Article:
Maple Leaf Foods deployed SAP HANA in-memory technology to gain much faster insights on prices of food commodities.
Name of Organization: Maple Leaf Foods
Industry: Food Production
Location: Toronto, Ontario, Canada
Business Opportunity or Challenge:
The value of basic food groups – grains, fruits, meats, and processed foods – can vary hour to hour, or even minute to minute. Supply and demand is constantly changing, and factors ranging from weather to consumer tastes affect prices. The food business is a low-margin business, and profitability hinges on food suppliers’ ability to react quickly to shifting prices.
For Maple Leaf Foods, Canada’s leading packed meats company, the challenge was to provide its managers the right information at the right moment to ensure real-time pricing.
“Maple Leaf needed a real-time understanding of its complex business operations,” according to a report by Joe Mullich, published as part of a special report compiled by Bloomberg Business and released by SAP. “Over the years, the company has grown through dozens of acquisitions, leaving it with a multitude of systems.”
Maple Leaf Foods produces food products under leading brands including Maple Leaf, Maple Leaf Prime, Maple Leaf Natural Selections, Schneiders, Schneiders Country Naturals, and Mina. The company employs approximately 12,000 people across Canada, and exports to more than 20 global markets including the U.S. and Asia.
Along with the challenges associated with managing more than 100 new products being introduced annually, a series of acquisitions “left the company with 65 plants and 35 make-or-break issue, with ever-fluctuating consumer demand and commodity prices,” Mullich states.
How This Business Opportunity or Challenge Was Met :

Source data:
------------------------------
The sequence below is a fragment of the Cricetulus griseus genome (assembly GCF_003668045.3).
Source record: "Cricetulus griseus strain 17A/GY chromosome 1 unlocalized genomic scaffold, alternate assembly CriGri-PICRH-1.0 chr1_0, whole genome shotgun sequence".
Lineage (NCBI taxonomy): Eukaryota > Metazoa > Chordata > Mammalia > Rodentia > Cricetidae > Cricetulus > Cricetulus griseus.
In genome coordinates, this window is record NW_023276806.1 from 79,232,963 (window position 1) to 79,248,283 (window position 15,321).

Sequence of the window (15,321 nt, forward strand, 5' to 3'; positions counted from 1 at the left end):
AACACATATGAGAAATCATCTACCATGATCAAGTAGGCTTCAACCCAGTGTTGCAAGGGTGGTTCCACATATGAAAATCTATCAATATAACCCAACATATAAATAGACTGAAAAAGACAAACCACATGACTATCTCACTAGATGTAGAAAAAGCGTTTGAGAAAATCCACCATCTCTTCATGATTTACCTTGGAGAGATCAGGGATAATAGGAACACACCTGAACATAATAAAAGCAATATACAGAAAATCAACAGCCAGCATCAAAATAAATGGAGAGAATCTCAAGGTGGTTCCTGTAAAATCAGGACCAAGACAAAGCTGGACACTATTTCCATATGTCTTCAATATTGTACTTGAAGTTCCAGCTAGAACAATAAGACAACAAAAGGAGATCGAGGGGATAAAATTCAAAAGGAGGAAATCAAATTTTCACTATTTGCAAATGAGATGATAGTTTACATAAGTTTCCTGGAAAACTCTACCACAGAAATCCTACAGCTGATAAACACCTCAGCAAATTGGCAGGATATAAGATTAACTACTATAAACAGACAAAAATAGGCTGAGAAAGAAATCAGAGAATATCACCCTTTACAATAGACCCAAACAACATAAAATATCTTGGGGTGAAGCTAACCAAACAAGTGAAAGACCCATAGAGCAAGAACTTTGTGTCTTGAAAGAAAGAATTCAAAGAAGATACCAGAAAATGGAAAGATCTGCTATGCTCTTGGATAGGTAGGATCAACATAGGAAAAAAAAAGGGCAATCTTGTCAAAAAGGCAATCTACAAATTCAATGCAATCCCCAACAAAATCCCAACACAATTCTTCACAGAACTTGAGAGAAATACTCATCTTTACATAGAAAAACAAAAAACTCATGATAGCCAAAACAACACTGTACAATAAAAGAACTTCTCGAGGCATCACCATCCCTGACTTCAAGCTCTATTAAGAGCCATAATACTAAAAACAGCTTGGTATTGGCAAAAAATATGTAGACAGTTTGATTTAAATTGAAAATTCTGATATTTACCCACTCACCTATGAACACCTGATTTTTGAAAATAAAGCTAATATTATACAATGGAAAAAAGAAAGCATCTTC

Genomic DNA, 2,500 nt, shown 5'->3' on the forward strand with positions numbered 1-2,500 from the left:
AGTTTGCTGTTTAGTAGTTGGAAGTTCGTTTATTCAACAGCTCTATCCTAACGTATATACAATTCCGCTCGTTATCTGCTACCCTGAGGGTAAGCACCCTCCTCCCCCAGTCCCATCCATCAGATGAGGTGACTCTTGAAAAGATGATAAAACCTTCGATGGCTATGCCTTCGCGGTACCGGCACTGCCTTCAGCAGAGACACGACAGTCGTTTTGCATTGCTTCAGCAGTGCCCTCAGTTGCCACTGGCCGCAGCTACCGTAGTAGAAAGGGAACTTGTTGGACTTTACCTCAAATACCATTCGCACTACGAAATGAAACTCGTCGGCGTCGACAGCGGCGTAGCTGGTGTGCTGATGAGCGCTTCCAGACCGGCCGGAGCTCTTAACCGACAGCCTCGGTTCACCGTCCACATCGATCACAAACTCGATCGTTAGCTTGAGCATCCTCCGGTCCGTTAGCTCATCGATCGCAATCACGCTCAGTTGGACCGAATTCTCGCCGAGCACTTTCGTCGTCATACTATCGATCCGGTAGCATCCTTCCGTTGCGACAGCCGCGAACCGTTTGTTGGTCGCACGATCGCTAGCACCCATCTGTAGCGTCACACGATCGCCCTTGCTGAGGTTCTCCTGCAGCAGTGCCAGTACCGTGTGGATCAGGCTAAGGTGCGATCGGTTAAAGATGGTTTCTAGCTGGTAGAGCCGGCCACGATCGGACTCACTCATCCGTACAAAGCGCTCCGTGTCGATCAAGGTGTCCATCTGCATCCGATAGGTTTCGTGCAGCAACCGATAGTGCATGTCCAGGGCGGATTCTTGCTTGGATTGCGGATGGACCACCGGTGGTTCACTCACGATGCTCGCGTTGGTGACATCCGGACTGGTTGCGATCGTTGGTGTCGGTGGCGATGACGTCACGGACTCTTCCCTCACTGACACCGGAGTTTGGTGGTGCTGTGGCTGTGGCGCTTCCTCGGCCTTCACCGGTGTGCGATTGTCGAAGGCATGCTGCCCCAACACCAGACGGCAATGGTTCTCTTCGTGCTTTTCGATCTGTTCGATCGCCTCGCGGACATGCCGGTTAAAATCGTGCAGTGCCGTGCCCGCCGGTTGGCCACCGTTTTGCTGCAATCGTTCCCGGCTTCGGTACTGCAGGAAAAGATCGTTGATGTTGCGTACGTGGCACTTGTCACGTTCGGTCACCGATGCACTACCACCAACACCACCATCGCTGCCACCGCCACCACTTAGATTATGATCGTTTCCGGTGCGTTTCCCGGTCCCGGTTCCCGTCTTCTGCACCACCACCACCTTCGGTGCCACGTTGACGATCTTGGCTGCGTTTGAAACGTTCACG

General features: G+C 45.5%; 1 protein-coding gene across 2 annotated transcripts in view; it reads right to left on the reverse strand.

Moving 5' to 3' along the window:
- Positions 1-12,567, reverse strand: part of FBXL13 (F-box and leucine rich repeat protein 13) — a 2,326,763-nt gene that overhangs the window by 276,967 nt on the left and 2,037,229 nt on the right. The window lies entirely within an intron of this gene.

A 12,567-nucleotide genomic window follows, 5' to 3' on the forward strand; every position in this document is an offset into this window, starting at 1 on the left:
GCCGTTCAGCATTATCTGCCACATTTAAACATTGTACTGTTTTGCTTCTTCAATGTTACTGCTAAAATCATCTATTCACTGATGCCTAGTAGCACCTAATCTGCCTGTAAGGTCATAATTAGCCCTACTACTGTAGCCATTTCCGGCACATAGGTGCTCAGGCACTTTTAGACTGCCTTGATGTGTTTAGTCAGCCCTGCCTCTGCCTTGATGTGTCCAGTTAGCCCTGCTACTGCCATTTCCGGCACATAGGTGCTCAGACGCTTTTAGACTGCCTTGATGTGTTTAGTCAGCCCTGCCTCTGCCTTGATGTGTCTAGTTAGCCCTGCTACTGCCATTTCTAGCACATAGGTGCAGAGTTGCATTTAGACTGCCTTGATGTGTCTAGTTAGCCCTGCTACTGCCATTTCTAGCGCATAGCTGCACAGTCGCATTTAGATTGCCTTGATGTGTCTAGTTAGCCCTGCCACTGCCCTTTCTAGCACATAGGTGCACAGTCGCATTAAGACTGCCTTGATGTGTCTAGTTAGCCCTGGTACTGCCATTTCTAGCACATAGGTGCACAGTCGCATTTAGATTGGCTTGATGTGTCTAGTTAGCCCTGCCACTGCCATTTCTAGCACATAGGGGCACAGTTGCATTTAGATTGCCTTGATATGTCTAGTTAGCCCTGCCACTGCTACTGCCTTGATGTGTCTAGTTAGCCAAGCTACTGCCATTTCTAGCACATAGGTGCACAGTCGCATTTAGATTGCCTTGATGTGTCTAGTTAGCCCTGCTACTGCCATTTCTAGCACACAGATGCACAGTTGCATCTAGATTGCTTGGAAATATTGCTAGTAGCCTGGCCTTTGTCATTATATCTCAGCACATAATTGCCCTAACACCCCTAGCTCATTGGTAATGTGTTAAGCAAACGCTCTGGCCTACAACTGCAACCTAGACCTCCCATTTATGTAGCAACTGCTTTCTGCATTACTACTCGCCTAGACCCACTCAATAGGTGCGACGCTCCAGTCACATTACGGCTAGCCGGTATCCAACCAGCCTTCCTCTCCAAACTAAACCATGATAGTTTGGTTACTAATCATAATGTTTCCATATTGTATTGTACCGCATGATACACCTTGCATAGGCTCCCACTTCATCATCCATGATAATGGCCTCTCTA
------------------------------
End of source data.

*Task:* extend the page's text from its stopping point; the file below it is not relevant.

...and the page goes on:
The company approached the challenge by beefing up its enterprise resource planning (ERP) system, which consolidated many of its distributed functions from across business lines into a single, centralized system.
The system also now includes on-memory technology. This provided for the launch of an “integrated analytics across business functions and developing the ability to analyze its data in real time,” Mullich points out. The company’s various business lines, including poultry, hog, prepared meats, bakery, and frozen foods, all had their own systems. These systems, once consolidated, would be integrated with real-time data live from financial exchanges.
The company also adopted SAP HANA in-memory technology, processing financial and marketing data that could be delivered to decision-makers at blazing speeds. The use of HANA marked the first deployment of in-memory technology at a Canadian company, according to Maple Leaf, and facilitated a wider range of analyses that contribute to the profitability of business lines, including real-time pricing.
Measurable/Quantifiable and “Soft” Benefits:
As the in-memory capabilities were first rolled out, more than 800 users were able to take advantage of the system’s real-time capabilities. As a result of the consolidation and move to real time, Maple Leaf managers and decision-makers have access to integrated analytics across business functions and instantaneous insights to support real-time decision-making, Mullich reports.
“Ultimately, the big piece is profitable growth so we can actually understand what’s happening in the marketplace quickly and secure more profitable growth as a result,” Michael Correa, vice president of information solutions at Maple Leaf Foods, is quoted as saying.
This is providing the company the ability to employ predictive analytics that enables the real-time pricing of products based on commodity cost fluctuations, integrated with outside data sources. The time required for profit-and-loss analyses was reportedly reduced from 15 to 18 minutes to 15 to 18 seconds.
(Sources: Maple Leaf Foods, Real-Time Enterprise Stories via Bloomberg Businessweek Research Services and SAP)
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